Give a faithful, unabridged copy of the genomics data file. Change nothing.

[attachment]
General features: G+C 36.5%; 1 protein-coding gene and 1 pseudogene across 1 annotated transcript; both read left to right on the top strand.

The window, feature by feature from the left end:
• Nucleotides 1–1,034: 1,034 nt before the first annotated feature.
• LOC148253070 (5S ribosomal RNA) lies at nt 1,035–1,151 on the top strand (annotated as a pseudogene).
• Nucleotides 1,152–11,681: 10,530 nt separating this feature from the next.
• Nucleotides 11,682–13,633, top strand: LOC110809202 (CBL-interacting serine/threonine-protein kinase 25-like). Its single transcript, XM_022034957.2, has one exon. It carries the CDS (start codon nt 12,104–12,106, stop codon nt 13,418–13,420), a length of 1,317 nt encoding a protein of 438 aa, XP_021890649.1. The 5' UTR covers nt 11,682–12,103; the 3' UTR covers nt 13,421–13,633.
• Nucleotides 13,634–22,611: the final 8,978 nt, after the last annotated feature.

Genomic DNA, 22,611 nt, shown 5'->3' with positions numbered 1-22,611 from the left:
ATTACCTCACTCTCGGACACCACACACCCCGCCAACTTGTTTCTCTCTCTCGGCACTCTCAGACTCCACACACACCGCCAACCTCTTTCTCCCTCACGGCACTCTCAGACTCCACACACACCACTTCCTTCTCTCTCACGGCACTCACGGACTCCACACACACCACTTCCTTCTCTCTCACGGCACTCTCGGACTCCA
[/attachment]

General features: G+C 36.5%; 1 protein-coding gene and 1 pseudogene across 1 annotated transcript; both read left to right on the top strand.

The window, feature by feature from the left end:
• Nucleotides 1–1,034: 1,034 nt before the first annotated feature.
• LOC148253070 (5S ribosomal RNA) lies at nt 1,035–1,151 on the top strand (annotated as a pseudogene).
• Nucleotides 1,152–11,681: 10,530 nt separating this feature from the next.
• Nucleotides 11,682–13,633, top strand: LOC110809202 (CBL-interacting serine/threonine-protein kinase 25-like). Its single transcript, XM_022034957.2, has one exon. It carries the CDS (start codon nt 12,104–12,106, stop codon nt 13,418–13,420), a length of 1,317 nt encoding a protein of 438 aa, XP_021890649.1. The 5' UTR covers nt 11,682–12,103; the 3' UTR covers nt 13,421–13,633.
• Nucleotides 13,634–22,611: the final 8,978 nt, after the last annotated feature.

Genomic DNA, 22,611 nt, shown 5'->3' with positions numbered 1-22,611 from the left:
ATTACCTCACTCTCGGACACCACACACCCCGCCAACTTGTTTCTCTCTCTCGGCACTCTCAGACTCCACACACACCGCCAACCTCTTTCTCCCTCACGGCACTCTCAGACTCCACACACACCACTTCCTTCTCTCTCACGGCACTCACGGACTCCACACACACCACTTCCTTCTCTCTCACGGCACTCTCGGACTCCA